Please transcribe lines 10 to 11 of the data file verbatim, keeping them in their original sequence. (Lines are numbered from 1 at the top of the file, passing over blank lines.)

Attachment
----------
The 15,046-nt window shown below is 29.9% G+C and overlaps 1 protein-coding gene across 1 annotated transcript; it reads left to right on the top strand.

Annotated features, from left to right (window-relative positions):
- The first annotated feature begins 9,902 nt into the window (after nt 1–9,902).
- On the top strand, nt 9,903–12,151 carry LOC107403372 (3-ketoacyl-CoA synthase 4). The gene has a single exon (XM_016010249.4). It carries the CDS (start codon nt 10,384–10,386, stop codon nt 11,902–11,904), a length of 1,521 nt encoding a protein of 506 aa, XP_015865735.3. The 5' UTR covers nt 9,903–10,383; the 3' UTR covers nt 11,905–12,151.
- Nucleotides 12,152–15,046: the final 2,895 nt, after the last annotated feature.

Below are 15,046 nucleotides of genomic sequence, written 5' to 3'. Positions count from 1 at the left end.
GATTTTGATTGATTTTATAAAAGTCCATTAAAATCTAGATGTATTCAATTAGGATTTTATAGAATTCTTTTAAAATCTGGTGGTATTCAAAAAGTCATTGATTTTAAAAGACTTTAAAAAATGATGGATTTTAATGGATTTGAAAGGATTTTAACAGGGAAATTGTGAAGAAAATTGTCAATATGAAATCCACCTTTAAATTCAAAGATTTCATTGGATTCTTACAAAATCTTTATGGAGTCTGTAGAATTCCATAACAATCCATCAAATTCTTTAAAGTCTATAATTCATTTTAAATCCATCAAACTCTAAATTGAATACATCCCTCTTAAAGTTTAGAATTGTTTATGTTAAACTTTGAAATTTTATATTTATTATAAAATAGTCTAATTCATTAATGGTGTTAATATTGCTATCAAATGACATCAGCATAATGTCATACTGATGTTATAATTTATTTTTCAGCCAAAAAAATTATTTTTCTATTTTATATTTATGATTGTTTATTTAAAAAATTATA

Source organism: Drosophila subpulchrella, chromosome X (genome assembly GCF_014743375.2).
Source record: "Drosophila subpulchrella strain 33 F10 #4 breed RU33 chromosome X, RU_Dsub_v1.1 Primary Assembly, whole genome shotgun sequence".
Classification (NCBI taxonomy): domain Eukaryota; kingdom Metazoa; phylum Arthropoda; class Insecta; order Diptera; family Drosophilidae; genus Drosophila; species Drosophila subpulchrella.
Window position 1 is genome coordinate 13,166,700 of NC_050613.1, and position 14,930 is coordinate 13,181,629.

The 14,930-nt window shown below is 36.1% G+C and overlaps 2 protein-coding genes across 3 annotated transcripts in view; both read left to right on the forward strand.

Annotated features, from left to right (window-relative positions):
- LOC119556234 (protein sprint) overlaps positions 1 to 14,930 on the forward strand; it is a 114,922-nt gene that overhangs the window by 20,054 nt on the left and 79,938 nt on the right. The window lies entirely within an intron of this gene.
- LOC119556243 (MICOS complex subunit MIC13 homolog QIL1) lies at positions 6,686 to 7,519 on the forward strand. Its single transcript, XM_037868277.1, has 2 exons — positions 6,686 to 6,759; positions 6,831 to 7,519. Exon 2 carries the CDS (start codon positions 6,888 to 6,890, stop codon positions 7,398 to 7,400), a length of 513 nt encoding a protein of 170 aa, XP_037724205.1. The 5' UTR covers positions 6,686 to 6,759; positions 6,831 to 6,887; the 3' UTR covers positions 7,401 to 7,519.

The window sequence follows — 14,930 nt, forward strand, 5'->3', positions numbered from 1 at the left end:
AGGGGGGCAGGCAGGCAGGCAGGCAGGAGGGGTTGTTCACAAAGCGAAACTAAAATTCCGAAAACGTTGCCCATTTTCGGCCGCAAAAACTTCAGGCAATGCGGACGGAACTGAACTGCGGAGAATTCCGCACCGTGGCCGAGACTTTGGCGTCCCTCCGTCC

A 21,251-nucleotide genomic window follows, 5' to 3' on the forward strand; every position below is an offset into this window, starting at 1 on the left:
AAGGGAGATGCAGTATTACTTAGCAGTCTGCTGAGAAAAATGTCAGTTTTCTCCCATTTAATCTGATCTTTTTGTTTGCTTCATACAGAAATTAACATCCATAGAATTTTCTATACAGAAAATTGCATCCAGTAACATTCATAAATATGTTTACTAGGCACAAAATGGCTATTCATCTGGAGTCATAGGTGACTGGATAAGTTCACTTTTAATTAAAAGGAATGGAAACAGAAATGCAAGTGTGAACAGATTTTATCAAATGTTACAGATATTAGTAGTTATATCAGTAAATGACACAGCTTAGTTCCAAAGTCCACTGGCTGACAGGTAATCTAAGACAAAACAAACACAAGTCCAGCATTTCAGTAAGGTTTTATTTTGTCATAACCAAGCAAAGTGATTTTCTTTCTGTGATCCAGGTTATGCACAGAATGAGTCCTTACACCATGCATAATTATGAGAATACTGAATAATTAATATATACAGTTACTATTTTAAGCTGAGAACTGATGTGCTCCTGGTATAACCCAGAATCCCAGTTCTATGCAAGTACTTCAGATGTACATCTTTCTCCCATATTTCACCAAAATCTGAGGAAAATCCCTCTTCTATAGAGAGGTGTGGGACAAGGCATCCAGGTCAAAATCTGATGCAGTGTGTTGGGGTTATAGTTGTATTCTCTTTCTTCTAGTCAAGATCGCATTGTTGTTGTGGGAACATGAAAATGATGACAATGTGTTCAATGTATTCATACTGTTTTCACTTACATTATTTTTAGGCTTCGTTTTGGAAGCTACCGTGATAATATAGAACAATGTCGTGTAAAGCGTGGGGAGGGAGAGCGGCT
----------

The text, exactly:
Classification (NCBI taxonomy): domain Eukaryota; kingdom Metazoa; phylum Arthropoda; class Insecta; order Diptera; family Drosophilidae; genus Drosophila; species Drosophila subpulchrella.
Window position 1 is genome coordinate 13,166,700 of NC_050613.1, and position 14,930 is coordinate 13,181,629.